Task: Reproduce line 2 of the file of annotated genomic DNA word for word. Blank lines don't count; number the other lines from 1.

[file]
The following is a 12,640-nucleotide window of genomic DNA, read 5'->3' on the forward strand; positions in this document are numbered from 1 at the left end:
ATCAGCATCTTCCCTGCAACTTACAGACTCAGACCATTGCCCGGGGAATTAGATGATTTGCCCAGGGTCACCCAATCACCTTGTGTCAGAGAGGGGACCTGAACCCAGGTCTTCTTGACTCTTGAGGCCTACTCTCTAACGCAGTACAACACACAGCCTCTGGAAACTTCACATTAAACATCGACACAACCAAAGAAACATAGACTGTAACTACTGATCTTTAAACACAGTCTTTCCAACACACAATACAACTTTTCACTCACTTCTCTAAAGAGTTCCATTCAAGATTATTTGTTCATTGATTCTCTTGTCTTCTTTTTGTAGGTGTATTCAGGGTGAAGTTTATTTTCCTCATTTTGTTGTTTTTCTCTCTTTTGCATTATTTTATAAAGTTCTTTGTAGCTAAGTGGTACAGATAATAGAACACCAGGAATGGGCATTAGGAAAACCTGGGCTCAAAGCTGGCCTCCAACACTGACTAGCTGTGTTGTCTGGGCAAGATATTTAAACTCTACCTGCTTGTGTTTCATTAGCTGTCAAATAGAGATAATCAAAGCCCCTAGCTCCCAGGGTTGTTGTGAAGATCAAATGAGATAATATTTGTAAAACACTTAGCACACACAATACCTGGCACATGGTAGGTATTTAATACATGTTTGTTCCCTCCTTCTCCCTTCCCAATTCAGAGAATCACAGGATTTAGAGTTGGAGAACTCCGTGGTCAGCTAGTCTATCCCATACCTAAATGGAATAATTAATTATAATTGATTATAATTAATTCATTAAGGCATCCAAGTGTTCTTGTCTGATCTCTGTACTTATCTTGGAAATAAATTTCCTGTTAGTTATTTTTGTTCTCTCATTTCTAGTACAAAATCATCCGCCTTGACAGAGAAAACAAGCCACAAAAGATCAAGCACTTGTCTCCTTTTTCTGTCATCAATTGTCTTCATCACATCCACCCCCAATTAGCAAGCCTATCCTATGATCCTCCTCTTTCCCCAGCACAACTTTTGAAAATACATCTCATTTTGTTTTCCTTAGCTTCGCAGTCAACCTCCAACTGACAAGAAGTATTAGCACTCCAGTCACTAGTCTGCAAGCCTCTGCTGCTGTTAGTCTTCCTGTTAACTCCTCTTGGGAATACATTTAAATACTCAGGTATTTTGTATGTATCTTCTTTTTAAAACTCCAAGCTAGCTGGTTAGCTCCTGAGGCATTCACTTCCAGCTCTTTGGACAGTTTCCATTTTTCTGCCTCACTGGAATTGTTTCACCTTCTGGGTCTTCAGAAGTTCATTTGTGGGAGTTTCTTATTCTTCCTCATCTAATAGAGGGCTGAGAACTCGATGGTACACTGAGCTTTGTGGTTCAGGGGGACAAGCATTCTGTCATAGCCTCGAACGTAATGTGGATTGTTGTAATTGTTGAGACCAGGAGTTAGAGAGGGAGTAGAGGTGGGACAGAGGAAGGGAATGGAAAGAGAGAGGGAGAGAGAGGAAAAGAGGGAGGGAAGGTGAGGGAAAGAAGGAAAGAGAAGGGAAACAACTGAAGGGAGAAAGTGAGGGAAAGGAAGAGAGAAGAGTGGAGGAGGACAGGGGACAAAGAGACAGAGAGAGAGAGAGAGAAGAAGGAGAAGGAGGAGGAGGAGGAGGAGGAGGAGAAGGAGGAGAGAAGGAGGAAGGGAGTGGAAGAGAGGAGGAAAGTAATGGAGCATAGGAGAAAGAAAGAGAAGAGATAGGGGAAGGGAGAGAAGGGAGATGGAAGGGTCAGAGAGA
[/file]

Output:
ATCAGCATCTTCCCTGCAACTTACAGACTCAGACCATTGCCCGGGGAATTAGATGATTTGCCCAGGGTCACCCAATCACCTTGTGTCAGAGAGGGGACCTGAACCCAGGTCTTCTTGACTCTTGAGGCCTACTCTCTAACGCAGTACAACACACAGCCTCTGGAAACTTCACATTAAACATCGACACAACCAAAGAAACATAGACTGTAACTACTGATCTTTAAACACAGTCTTTCCAACACACAATACAACTTTTCACTCACTTCTCTAAAGAGTTCCATTCAAGATTATTTGTTCATTGATTCTCTTGTCTTCTTTTTGTAGGTGTATTCAGGGTGAAGTTTATTTTCCTCATTTTGTTGTTTTTCTCTCTTTTGCATTATTTTATAAAGTTCTTTGTAGCTAAGTGGTACAGATAATAGAACACCAGGAATGGGCATTAGGAAAACCTGGGCTCAAAGCTGGCCTCCAACACTGACTAGCTGTGTTGTCTGGGCAAGATATTTAAACTCTACCTGCTTGTGTTTCATTAGCTGTCAAATAGAGATAATCAAAGCCCCTAGCTCCCAGGGTTGTTGTGAAGATCAAATGAGATAATATTTGTAAAACACTTAGCACACACAATACCTGGCACATGGTAGGTATTTAATACATGTTTGTTCCCTCCTTCTCCCTTCCCAATTCAGAGAATCACAGGATTTAGAGTTGGAGAACTCCGTGGTCAGCTAGTCTATCCCATACCTAAATGGAATAATTAATTATAATTGATTATAATTAATTCATTAAGGCATCCAAGTGTTCTTGTCTGATCTCTGTACTTATCTTGGAAATAAATTTCCTGTTAGTTATTTTTGTTCTCTCATTTCTAGTACAAAATCATCCGCCTTGACAGAGAAAACAAGCCACAAAAGATCAAGCACTTGTCTCCTTTTTCTGTCATCAATTGTCTTCATCACATCCACCCCCAATTAGCAAGCCTATCCTATGATCCTCCTCTTTCCCCAGCACAACTTTTGAAAATACATCTCATTTTGTTTTCCTTAGCTTCGCAGTCAACCTCCAACTGACAAGAAGTATTAGCACTCCAGTCACTAGTCTGCAAGCCTCTGCTGCTGTTAGTCTTCCTGTTAACTCCTCTTGGGAATACATTTAAATACTCAGGTATTTTGTATGTATCTTCTTTTTAAAACTCCAAGCTAGCTGGTTAGCTCCTGAGGCATTCACTTCCAGCTCTTTGGACAGTTTCCATTTTTCTGCCTCACTGGAATTGTTTCACCTTCTGGGTCTTCAGAAGTTCATTTGTGGGAGTTTCTTATTCTTCCTCATCTAATAGAGGGCTGAGAACTCGATGGTACACTGAGCTTTGTGGTTCAGGGGGACAAGCATTCTGTCATAGCCTCGAACGTAATGTGGATTGTTGTAATTGTTGAGACCAGGAGTTAGAGAGGGAGTAGAGGTGGGACAGAGGAAGGGAATGGAAAGAGAGAGGGAGAGAGAGGAAAAGAGGGAGGGAAGGTGAGGGAAAGAAGGAAAGAGAAGGGAAACAACTGAAGGGAGAAAGTGAGGGAAAGGAAGAGAGAAGAGTGGAGGAGGACAGGGGACAAAGAGACAGAGAGAGAGAGAGAGAAGAAGGAGAAGGAGGAGGAGGAGGAGGAGGAGGAGAAGGAGGAGAGAAGGAGGAAGGGAGTGGAAGAGAGGAGGAAAGTAATGGAGCATAGGAGAAAGAAAGAGAAGAGATAGGGGAAGGGAGAGAAGGGAGATGGAAGGGTCAGAGAGA